Oversea-Chinese Banking Corporation (OCBC) is the second largest financial institution in Southeast Asia with a market capitalization of over S$53.0 billion (as of 12 May 2022). Over the years, OCBC has grown its international footprint and now comprises more than 470 branches and representative offices in 19 countries and regions. As of 31 December 2021, OCBC’s total assets comprised more than S$542.2 billion.
OCBC and its subsidiaries offer a broad array of commercial banking, specialist financial and wealth management services, ranging from consumer, corporate, investment, private and transaction banking to treasury, insurance, asset management and stockbroking services.
I attended OCBC’s 2022 AGM to understand more about the bank’s outlook and corporate strategy amid the rising interest rates and inflation. Here are eight things I learned from the 2022 OCBC Bank AGM.
1. Total income increased 5% year-on-year to S$10.6 billion in FY2021 from S$10.1 billion in FY2020. This was mainly attributed to non-interest income increasing 14% year-over-year from broad-based fee income, strong treasury customer flow income and increase in insurance income. However, net interest income decreased 2% year-on-year, mainly attributable to a 7-basis point fall in net interest margin (NIM).
2. Net profit increased 35% year-on-year to S$4.9 billion in FY2021 from S$3.6 billion in FY2020. This was due to the robust performance of the banking, wealth management and insurance businesses. Wealth management income hit a record high of S$3.9 billion. Customer loans grew 8% year-on-year and CASA deposits were up 14%. Singapore and Greater China remain the largest geographic contributors.
3. The CASA ratio increased to 63.3% in FY2021 from 60.3% in FY2020. The growth in total deposits to S$342 billion was driven by a 14% increase in current account and savings deposits (CASA) to S$217 billion. Loans-to-deposits ratio was 83.6% — no change from 83.7% in the preceding year.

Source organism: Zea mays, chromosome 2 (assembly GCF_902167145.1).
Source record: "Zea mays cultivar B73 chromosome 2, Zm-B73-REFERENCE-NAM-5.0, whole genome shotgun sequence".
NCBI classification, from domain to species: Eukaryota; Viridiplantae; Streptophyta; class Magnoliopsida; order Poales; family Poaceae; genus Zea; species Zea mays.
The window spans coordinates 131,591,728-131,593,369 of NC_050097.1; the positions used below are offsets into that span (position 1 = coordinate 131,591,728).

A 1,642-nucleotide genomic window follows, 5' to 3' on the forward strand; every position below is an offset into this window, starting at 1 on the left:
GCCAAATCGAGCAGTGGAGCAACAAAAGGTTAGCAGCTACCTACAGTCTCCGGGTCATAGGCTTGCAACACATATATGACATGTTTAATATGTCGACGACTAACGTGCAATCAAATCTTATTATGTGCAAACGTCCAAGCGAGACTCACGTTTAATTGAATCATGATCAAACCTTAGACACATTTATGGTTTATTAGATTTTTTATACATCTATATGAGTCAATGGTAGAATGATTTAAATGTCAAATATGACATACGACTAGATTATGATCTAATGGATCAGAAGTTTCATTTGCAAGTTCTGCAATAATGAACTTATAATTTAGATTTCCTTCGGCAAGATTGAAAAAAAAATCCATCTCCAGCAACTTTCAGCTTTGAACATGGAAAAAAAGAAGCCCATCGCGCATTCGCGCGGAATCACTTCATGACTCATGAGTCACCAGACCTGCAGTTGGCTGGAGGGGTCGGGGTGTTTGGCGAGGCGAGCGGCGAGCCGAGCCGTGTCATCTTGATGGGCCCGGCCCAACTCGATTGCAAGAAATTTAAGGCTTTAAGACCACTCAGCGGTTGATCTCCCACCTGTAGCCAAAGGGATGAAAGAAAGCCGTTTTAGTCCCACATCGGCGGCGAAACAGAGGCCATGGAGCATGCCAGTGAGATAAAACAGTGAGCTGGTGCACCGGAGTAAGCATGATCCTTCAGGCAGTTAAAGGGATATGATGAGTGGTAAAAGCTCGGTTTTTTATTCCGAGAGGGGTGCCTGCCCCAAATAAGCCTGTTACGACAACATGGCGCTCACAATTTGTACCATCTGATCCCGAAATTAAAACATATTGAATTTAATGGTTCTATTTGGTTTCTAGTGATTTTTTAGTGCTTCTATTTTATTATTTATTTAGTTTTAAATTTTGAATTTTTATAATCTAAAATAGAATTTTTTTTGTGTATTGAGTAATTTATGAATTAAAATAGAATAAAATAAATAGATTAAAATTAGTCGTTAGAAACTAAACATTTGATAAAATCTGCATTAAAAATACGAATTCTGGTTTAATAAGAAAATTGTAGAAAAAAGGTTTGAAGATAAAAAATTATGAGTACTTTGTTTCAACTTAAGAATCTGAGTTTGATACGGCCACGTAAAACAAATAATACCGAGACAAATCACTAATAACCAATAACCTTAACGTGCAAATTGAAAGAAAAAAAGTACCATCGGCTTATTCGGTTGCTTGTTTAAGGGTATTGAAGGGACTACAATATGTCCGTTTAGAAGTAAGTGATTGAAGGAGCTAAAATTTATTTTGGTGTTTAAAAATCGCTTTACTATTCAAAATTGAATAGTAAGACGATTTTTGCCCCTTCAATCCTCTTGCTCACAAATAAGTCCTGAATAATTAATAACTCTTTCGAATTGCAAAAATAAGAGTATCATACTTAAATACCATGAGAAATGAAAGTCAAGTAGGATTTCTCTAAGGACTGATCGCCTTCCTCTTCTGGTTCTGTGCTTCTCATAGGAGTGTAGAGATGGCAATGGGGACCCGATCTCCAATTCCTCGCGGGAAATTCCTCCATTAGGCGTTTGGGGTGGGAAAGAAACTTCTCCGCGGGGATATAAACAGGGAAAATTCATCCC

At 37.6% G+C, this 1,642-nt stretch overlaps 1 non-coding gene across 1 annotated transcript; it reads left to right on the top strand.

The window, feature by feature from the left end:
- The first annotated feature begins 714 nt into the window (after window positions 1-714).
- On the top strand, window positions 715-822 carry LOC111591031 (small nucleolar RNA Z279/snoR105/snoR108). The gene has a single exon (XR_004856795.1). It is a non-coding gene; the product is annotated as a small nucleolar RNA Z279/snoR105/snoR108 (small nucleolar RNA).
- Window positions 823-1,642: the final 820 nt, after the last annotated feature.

4. FY2021 total dividend was 53 cents per share, back to pre-pandemic levels. The dividend payout represented 49% of FY2021 net profit. CEO Helen Wong mentioned that OCBC does not have any plans to change OCBC’s dividend payment frequency from half-yearly to quarterly.
5. The CEO mentioned that OCBC’s outlook remained precautionary in 2022. I’ve summarised OCBC’s growth catalysts and potential headwinds below.
|Growth Catalysts||Potential Headwinds|
|OCBC is in a great position to benefit from Asia’s growth as one of the fastest growing regions.||Inflationary pressures from sharp increases of commodity and energy prices from rising geopolitical tensions may cause disruption.|
|Opening up of the economy and interest rate hikes remains positive for OCBC.||Supply chain disruptions could place further drag on global output growth.|
|The potential emergence of new COVID-19 variants that may prolong the pandemic.|
6. The CEO stated that sustainability is one of OCBC key corporate strategies. OCBC targets to achieve carbon neutrality for banking operational emissions in 2022 by increasing renewables in their energy mix, reduce energy consumption, etc. OCBC has also set a new sustainable financing target of S$50 billion by 2025, up from the previous target of S$25 billion.
7. A shareholder shared that a company buying back its shares is an indicator that its stock is undervalued. However, OCBC buys back a fixed number of shares regularly and wanted to know the rationale for doing so. OCBC chairman Ooi Sang Kuang mentioned that companies buy back shares for a variety of reasons. He said that OCBC does not buy back its shares to influence the price. Instead, OCBC buys back shares to meet its obligations under its various share delivery schemes – the share option scheme, employee share purchase plan, and deferred share plan.
8. A shareholder questioned if OCBC would be more aggressive in expanding considering DBS has been very aggressive in growing its business. The CEO explained that OCBC has been very cautious over the last two years during the pandemic. Moving forward, OCBC will embark on a three-year strategy to drive growth and reinforce core strength. She believes that OCBC will be able to position itself in Greater China and Hong Kong by capturing the rising Asian wealth with the bank’s Singapore-Hong Kong hubs and digital propositions.
The fifth perspective
OCBC has built a track record of delivering steady growth in dividends, except for 2020 due to the pandemic. Despite the challenges, the bank has remained resilient and was named the Best Retail Bank by The Digital Banker.
At its current share price of $11.70 (as of 12 May 2022), OCBC price-to-book ratio is 1.0, which is below its 10-year historical average of 1.18. With interest rates rising and the pandemic receding in the distance, there is potential upside left on the table for OCBC shareholders.
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